Air-service boosters consider new sales tax in Eagle County
Here’s a look at what other ski resort communities spend every year to fund air service:
• Telluride/Montrose: $3.5 million.
• Steamboat Springs: $3.5 million.
• Crested Butte/Gunnison: $900,000.
• Eagle County: $400,000.
• Aspen/Pitkin County: No organized effort.
Air service to ski towns is proof of the old adage “You have to spend money to make money.”
People who fly into ski resorts generally stay longer and spend more money than those who drive. That makes air service critical to the economic health of those resorts. For years, Eagle County has depended on the year-to-year generosity of local businesses and governments. But an economic slump, airline consolidation and a gradual switch to smaller airplanes has cost the Eagle County Regional Airport almost 100,000 incoming airline seats since 2007, from a high of just more than 350,000.
That decline has led the EGE Air Alliance, a citizen group dedicated to boosting air service into the local airport, to look for a steady source of funding.
That funding will pay airlines for revenue guarantees on new routes. That local money offsets airlines’ losses on routes until those routes make money. The Alliance in 2013 raised more than $400,000 to lure a summer United Airlines flight from Houston. The Alliance raised the same amount for summer service this year, but not all the money was used.
But to negotiate more flights, both summer and winter, Alliance members say a steady source of funding is essential.
Other resort communities use tax money — mostly sales or lodging taxes — to fund their air programs. The Alliance is likely to ask county voters in 2015 for a similar tax, although details of the proposal haven’t been announced yet. A formal proposal is expected sometime in the first three months of next year.
At a recent meeting of Alliance members, board President Michael Brown detailed some of the ideas the Alliance board is discussing.
While there are several ideas under discussion, Brown at a recent meeting of Alliance members spent the most time talking about a possible 0.15 percent sales tax. That tax — which would be 15 cents on $100 of spending — would raise between $1.2 million and $1.5 million per year. Brown said that money would allow the Alliance to fund guarantees for about three flights a year.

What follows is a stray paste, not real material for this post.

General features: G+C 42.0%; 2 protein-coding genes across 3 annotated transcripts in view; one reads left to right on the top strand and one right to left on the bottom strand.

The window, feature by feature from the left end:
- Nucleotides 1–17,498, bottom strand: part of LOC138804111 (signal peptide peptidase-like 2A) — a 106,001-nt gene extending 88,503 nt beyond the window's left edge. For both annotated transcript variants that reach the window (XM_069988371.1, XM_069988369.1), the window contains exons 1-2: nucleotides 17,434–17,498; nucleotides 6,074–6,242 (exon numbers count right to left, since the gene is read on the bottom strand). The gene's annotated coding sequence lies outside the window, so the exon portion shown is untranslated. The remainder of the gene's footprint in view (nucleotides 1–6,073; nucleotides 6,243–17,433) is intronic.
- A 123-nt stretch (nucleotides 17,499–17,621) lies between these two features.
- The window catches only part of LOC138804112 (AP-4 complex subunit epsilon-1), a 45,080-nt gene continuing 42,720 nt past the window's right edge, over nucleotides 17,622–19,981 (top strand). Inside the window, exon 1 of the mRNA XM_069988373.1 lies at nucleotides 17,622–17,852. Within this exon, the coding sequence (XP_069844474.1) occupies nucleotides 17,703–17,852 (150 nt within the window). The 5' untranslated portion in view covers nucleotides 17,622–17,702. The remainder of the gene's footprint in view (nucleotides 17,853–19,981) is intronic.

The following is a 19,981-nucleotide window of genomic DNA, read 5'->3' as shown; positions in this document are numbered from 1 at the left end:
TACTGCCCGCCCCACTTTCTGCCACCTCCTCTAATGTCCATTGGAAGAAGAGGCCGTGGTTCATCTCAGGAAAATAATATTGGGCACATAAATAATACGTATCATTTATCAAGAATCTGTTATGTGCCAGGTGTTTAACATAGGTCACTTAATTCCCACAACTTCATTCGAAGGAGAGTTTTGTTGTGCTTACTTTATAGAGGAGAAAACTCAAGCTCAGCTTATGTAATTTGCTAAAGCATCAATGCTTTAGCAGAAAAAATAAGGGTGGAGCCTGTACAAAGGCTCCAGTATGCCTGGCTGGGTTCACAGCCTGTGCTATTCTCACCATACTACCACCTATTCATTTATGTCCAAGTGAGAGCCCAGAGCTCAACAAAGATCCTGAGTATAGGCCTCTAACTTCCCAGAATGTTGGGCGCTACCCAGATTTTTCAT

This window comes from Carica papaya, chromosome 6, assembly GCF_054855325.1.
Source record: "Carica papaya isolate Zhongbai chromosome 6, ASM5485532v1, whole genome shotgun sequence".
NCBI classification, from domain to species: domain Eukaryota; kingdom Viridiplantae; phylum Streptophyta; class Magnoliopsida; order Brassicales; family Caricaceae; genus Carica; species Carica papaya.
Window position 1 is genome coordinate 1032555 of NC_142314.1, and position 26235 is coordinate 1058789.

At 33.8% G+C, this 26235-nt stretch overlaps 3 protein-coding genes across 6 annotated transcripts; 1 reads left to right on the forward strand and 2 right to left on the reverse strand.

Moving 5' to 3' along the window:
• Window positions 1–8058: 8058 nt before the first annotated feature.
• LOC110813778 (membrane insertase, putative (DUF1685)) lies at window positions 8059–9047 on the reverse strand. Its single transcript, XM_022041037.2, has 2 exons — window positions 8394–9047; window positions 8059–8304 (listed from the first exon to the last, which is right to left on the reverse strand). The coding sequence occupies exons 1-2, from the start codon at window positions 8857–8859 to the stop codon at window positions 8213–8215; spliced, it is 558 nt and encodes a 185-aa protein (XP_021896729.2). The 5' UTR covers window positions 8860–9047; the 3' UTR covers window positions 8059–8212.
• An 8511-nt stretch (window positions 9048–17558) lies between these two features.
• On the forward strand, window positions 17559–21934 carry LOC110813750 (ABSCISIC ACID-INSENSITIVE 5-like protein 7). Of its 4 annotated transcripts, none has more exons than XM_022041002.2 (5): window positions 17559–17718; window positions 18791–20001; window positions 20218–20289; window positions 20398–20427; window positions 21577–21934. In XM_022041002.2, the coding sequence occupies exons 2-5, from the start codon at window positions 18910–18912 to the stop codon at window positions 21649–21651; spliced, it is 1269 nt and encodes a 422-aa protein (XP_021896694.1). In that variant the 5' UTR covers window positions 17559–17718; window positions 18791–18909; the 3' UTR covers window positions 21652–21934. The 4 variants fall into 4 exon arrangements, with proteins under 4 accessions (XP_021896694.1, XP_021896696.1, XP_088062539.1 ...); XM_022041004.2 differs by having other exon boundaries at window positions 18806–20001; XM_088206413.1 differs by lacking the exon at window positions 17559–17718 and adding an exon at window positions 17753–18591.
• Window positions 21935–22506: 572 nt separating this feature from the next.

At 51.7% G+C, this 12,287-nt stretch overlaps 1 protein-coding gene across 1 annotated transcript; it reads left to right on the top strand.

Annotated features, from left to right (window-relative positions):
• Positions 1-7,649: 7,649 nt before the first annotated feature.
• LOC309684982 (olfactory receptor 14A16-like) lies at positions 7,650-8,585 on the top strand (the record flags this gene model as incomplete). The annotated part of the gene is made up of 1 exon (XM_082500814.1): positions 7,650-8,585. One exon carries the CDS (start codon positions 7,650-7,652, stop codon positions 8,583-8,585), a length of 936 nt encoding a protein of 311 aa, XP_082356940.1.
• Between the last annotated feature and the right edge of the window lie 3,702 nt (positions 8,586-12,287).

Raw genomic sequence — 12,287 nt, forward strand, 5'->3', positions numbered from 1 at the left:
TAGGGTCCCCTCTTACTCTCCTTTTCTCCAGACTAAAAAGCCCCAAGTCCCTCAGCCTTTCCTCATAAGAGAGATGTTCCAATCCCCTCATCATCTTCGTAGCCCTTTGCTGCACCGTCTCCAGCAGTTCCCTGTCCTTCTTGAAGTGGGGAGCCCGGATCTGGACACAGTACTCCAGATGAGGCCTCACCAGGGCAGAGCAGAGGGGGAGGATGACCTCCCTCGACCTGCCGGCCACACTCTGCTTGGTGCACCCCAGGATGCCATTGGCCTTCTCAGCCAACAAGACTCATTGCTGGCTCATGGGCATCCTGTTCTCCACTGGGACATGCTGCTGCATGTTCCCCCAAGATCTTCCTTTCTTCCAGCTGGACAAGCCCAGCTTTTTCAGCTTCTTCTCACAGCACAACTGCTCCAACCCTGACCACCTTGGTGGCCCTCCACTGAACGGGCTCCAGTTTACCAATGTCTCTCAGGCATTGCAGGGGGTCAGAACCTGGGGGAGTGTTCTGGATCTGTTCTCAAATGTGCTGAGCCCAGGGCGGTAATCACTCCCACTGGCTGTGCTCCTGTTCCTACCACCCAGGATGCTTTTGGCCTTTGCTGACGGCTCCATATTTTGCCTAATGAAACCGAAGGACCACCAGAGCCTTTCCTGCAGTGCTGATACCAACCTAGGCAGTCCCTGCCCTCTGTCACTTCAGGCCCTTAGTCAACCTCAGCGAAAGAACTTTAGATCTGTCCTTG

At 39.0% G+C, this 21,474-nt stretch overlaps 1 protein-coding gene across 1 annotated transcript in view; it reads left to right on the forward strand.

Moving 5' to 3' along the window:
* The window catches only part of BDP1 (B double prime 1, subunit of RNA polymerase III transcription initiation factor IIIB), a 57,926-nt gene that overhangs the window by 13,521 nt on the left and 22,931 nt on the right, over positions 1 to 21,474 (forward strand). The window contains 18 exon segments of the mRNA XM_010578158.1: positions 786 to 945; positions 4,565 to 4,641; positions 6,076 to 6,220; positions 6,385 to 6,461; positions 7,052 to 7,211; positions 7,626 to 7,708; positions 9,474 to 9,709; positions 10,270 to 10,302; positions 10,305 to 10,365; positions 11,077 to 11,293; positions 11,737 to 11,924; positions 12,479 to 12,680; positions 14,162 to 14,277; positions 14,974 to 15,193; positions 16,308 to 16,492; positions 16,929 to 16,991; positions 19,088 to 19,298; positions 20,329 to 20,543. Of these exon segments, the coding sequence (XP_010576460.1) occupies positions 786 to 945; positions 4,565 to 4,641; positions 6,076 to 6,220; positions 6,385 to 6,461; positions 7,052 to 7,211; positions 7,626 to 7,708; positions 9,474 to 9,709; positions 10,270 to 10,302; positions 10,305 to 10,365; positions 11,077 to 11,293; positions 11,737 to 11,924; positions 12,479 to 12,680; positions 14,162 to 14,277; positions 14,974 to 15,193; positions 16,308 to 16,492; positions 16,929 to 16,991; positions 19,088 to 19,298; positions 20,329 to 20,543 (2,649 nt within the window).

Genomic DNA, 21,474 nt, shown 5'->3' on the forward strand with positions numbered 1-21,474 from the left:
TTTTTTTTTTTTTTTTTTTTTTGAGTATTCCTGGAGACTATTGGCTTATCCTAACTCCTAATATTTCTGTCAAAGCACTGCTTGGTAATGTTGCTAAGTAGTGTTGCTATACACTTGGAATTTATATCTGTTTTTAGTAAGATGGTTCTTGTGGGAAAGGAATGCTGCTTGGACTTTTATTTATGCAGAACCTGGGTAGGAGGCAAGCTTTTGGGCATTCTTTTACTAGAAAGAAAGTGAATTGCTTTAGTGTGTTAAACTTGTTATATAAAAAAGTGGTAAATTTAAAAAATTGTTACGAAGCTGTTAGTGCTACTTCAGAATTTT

The idea is that those guarantees would shift over to new routes every few years because airlines want flights to pay for themselves as often as possible. Only the summer Houston flight and this season’s Air Canada flight from Toronto have revenue guarantees. Conversely, flights at some other resort airports are essentially permanently subsidized.
At the meeting, Alliance member Jim Flaum, managing broker of Slifer Smith & Frampton Real Estate, asked whether $1.5 million per year would be sufficient.
Fellow Alliance member Tim Baker, the executive director of the Beaver Creek Resort Co., said the incentive money to airlines also has to be accompanied by marketing efforts. Then there’s the fact that Denver International Airport will continue to be the airport of choice for many destination guests.
When the Alliance makes the final decision about what to ask voters for in 2015, expect a vigorous campaign. Current surveys show that a tax question right now would fail but not by much. Turning public opinion will require everything from advertising to discussions with virtually every local group that will listen. Kelli McDonald, the town of Vail’s economic development director, added that supporters also may send personal notes to encourage a “yes” vote.
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A management plan for the Marolt Open Space guides the city to largely leave it alone, although a feasibility study will be done for a potential bike park on the south side of the property.